Ontario to regulate use of financial adviser and planner designations: regulator

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TORONTO — Ontario’s financial regulator will soon require anyone using the title of financial planner or adviser in the province to be overseen by a credentialing body and subject to a complaints and discipline process.

TORONTO — Ontario’s financial regulator will soon require anyone using the title of financial planner or adviser in the province to be overseen by a credentialing body and subject to a complaints and discipline process.

The Financial Services Regulatory Authority of Ontario said on Wednesday that the new regulations will also require those who use the securities to meet a minimum standard of education and abide by a code of conduct.

The higher standards and accountability mechanisms come after consumers have long expressed concerns about the lack of oversight in the industry and the need to ensure those using the advisor and planner titles possess the appropriate expertise.

The move aims to bring consistency, clarity and transparency to the financial services industry, while helping investors ensure they are receiving advice from qualified professionals who will be held accountable for any missteps.

“That’s a huge plus for consumers right now because it’s very difficult for them to really understand, except sometimes looking back to 2020, the quality of service they’re getting,” the FSRA chief executive said. , Mark White.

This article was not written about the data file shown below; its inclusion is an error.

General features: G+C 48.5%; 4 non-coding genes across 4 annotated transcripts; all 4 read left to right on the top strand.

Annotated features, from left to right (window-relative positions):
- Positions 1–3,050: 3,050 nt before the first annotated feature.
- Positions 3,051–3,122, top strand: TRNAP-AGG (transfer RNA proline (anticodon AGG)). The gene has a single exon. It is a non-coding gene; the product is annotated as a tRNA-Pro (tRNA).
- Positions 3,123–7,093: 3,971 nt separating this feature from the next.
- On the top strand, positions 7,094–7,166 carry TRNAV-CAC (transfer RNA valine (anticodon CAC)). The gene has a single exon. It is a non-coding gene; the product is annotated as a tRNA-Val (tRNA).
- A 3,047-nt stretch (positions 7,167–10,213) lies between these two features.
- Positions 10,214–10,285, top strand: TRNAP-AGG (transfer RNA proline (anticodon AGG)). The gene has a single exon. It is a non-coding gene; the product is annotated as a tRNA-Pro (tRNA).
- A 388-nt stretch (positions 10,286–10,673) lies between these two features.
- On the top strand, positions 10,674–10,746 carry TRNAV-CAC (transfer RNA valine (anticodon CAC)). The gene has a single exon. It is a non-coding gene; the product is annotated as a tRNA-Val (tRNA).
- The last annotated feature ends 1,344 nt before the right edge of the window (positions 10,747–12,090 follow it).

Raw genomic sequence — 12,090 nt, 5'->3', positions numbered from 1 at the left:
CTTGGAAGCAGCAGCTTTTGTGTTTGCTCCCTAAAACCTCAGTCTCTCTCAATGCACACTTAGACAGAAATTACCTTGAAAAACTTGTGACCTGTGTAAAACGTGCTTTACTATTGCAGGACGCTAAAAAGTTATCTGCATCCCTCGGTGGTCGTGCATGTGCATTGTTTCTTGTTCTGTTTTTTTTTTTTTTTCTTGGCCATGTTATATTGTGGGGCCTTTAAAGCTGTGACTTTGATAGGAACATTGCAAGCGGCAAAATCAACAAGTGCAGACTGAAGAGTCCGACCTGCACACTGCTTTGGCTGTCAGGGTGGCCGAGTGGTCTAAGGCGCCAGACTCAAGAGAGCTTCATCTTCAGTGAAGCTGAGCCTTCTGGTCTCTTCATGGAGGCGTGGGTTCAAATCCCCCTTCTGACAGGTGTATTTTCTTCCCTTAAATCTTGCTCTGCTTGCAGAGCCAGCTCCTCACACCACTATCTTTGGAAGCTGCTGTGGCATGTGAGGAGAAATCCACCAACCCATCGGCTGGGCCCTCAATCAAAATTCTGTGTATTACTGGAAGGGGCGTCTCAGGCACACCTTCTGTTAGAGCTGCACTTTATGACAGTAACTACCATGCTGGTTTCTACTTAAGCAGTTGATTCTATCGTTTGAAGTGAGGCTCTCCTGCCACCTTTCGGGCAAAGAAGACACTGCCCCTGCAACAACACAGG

He acknowledged that the new standards were slow in coming, but pointed out that they had been in the works for many years.

The province said in Budget 2019 that it would introduce legislation to list the use of financial planner and advisor designations for those who have obtained credentials from FSRA-approved bodies.

The new standards developed with feedback collected over the past two years will come into force on March 28, but will be gradually implemented over time for certain finance professionals.

FSRA will give financial planners and advisors who used the title before January 1, 2020 time to comply. Financial planners using the title previously will have a four-year transition period, while advisers who used the title will have two years to comply with the new standards.

Anyone who begins using these credentials after this date should immediately obtain credentials from one of the FSRA-approved credentialing bodies that will be named in the coming weeks.

FSRA has taken a step-by-step approach so that those who provide “legitimately good” financial counseling services are not disadvantaged and have time to explore which accredited body is best suited, White said.

Although there are always complaints about the new rules to follow, he expects the standards to be well received.

“People don’t generally welcome new legislation, but it’s very interesting because not only are consumer investment advocates behind it, but I think the vast majority of participants who provide financial advice are behind it,” he said.

“They realize that the good suppliers are currently lumped together with people who don’t have a good education, who don’t want to be held to the standards of the code of conduct.”

This report from The Canadian Press was first published on March 23, 2022.

Tara Deschamps, The Canadian Press

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